At the same time, we felt it would be wise to start thinking about how to develop worldwide synergies between the high-redshift GRB studies and the surveys of the deep Universe, especially in the framework of the future GRB dedicated facilities in which China is deeply involved. This workshop was also labeled as scientific event of the celebration of the 50th anniversary of the diplomatic relationship between France and China, and is related to the more general framework of the upcoming Sino-French space mission SVOM (Space based Variable astronomical Object Monitor) dedicated to GRBs and time domain astronomy studies.

The paper by Zhang et al. contains valuable introductory material about the GRBs observational properties and the associated theoretical models, and provides the basis for the following sections. The review by Levan et al. deals with the GRB progenitors, covering the different theories about what parent star(s) could be at the origin of these peculiar objects. The paper by Nagamine et al. summarizes our current knowledge on galaxy formation and stellar evolution especially at early times. Perley et al. review the characteristics of the galaxies hosting GRBs. The paper by Cucchiara et al. provides some examples about the use of GRBs as cosmological probes, using them as powerful background lighthouses shining through the Universe. Toma et al. investigate the possibility of producing and detecting GRBs from the first (so called population III) stars. The paper by Chary et al. deals with the possible use of GRBs as (unbiased?) tracers of the early star formation. Wang et al. review the progress on the possibility of probing fundamental cosmology and physics using GRBs. Finally, Yuan et al. provide an interesting perspective on the future facilities that could tackle the observation of highly redshifted GRBs such as SVOM, THESEUS, Einstein Probe, SKA, WFIRST, JWST, ELTs, etc.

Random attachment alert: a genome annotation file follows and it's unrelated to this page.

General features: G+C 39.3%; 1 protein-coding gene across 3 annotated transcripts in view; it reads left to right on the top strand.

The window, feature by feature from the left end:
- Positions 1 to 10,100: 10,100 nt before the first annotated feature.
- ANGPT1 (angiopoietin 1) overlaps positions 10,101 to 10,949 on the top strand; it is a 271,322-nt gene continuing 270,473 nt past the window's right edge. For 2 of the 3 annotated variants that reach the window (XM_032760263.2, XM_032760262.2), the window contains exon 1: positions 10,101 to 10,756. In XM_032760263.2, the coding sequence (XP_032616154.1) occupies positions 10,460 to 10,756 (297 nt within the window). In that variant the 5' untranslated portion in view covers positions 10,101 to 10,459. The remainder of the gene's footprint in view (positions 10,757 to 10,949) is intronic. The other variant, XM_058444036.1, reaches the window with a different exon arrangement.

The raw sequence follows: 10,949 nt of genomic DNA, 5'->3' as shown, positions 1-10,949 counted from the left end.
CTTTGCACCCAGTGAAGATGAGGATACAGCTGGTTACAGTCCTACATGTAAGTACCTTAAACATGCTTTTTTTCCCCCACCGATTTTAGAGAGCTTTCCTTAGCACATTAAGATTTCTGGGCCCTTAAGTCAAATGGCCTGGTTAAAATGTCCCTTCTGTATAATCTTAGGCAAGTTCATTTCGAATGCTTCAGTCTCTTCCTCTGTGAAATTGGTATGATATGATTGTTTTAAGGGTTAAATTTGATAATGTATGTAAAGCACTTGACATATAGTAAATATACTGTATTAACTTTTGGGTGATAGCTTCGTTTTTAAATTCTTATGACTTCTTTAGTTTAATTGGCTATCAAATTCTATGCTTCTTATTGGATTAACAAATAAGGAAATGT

It is our honor to warmly compliment the conveners and organizers of the workshop; they conducted their job of producing this extensive review volume with great enthusiasm and dedication. The fast growing space research community in China and elsewhere in Asia is eager to increase its scientific exchanges with the colleagues from other parts of the world, and, at the same time, scientists from outside Asia will find new opportunities in Asia/China through ISSI-Beijing. So, 46 highly respected scientists from all over the world representing different scientific communities could be gathered to work on these review papers. We thank all who participated and who contributed to the papers. This excellent set of review papers represents an important outcome of ISSI-Beijing: congratulation to all.

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Correspondence to Diego Götz.

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Götz, D., Falanga, M. Editorial: Topical Volume on Gamma Ray Bursts—A Tool to Explore the Young Universe. Space Sci Rev 202, 1–2 (2016).